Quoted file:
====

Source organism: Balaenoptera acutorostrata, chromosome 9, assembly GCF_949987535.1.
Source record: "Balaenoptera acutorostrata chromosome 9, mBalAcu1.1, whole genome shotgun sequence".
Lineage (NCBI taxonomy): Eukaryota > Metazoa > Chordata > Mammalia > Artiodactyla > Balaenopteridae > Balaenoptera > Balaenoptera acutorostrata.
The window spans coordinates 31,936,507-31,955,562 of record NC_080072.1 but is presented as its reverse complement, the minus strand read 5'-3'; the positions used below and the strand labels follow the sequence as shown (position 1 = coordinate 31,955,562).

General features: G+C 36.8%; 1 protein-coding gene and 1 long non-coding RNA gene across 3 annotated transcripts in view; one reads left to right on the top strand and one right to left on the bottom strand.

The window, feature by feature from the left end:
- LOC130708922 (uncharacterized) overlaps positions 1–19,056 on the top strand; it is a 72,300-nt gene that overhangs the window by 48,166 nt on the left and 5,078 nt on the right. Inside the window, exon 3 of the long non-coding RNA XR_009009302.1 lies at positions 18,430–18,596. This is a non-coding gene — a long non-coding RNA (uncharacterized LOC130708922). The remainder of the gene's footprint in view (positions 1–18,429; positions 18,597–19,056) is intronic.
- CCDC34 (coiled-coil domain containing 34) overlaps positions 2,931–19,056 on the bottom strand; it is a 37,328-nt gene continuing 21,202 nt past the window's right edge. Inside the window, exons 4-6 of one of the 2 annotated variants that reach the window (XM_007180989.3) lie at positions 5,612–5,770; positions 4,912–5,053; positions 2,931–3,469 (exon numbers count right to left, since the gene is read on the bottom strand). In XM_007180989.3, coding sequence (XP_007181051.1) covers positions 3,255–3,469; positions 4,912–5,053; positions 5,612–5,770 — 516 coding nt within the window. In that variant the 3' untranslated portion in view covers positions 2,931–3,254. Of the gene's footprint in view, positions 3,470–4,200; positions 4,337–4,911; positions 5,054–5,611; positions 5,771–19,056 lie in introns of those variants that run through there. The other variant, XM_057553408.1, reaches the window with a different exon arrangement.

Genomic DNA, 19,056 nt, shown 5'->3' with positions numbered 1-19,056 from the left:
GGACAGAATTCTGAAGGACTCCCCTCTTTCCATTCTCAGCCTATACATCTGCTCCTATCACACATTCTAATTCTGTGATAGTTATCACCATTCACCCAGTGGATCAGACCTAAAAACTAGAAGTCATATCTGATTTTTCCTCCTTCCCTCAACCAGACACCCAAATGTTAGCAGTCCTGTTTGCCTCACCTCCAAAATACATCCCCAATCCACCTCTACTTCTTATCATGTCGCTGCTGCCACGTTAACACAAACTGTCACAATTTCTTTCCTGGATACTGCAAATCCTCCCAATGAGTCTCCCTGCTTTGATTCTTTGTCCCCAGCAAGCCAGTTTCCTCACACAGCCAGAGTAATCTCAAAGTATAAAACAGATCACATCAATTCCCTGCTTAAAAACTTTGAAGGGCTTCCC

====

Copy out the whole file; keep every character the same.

Source organism: Balaenoptera acutorostrata, chromosome 9, assembly GCF_949987535.1.
Source record: "Balaenoptera acutorostrata chromosome 9, mBalAcu1.1, whole genome shotgun sequence".
Lineage (NCBI taxonomy): Eukaryota > Metazoa > Chordata > Mammalia > Artiodactyla > Balaenopteridae > Balaenoptera > Balaenoptera acutorostrata.
The window spans coordinates 31,936,507-31,955,562 of record NC_080072.1 but is presented as its reverse complement, the minus strand read 5'-3'; the positions used below and the strand labels follow the sequence as shown (position 1 = coordinate 31,955,562).

General features: G+C 36.8%; 1 protein-coding gene and 1 long non-coding RNA gene across 3 annotated transcripts in view; one reads left to right on the top strand and one right to left on the bottom strand.

The window, feature by feature from the left end:
- LOC130708922 (uncharacterized) overlaps positions 1–19,056 on the top strand; it is a 72,300-nt gene that overhangs the window by 48,166 nt on the left and 5,078 nt on the right. Inside the window, exon 3 of the long non-coding RNA XR_009009302.1 lies at positions 18,430–18,596. This is a non-coding gene — a long non-coding RNA (uncharacterized LOC130708922). The remainder of the gene's footprint in view (positions 1–18,429; positions 18,597–19,056) is intronic.
- CCDC34 (coiled-coil domain containing 34) overlaps positions 2,931–19,056 on the bottom strand; it is a 37,328-nt gene continuing 21,202 nt past the window's right edge. Inside the window, exons 4-6 of one of the 2 annotated variants that reach the window (XM_007180989.3) lie at positions 5,612–5,770; positions 4,912–5,053; positions 2,931–3,469 (exon numbers count right to left, since the gene is read on the bottom strand). In XM_007180989.3, coding sequence (XP_007181051.1) covers positions 3,255–3,469; positions 4,912–5,053; positions 5,612–5,770 — 516 coding nt within the window. In that variant the 3' untranslated portion in view covers positions 2,931–3,254. Of the gene's footprint in view, positions 3,470–4,200; positions 4,337–4,911; positions 5,054–5,611; positions 5,771–19,056 lie in introns of those variants that run through there. The other variant, XM_057553408.1, reaches the window with a different exon arrangement.

Genomic DNA, 19,056 nt, shown 5'->3' with positions numbered 1-19,056 from the left:
GGACAGAATTCTGAAGGACTCCCCTCTTTCCATTCTCAGCCTATACATCTGCTCCTATCACACATTCTAATTCTGTGATAGTTATCACCATTCACCCAGTGGATCAGACCTAAAAACTAGAAGTCATATCTGATTTTTCCTCCTTCCCTCAACCAGACACCCAAATGTTAGCAGTCCTGTTTGCCTCACCTCCAAAATACATCCCCAATCCACCTCTACTTCTTATCATGTCGCTGCTGCCACGTTAACACAAACTGTCACAATTTCTTTCCTGGATACTGCAAATCCTCCCAATGAGTCTCCCTGCTTTGATTCTTTGTCCCCAGCAAGCCAGTTTCCTCACACAGCCAGAGTAATCTCAAAGTATAAAACAGATCACATCAATTCCCTGCTTAAAAACTTTGAAGGGCTTCCC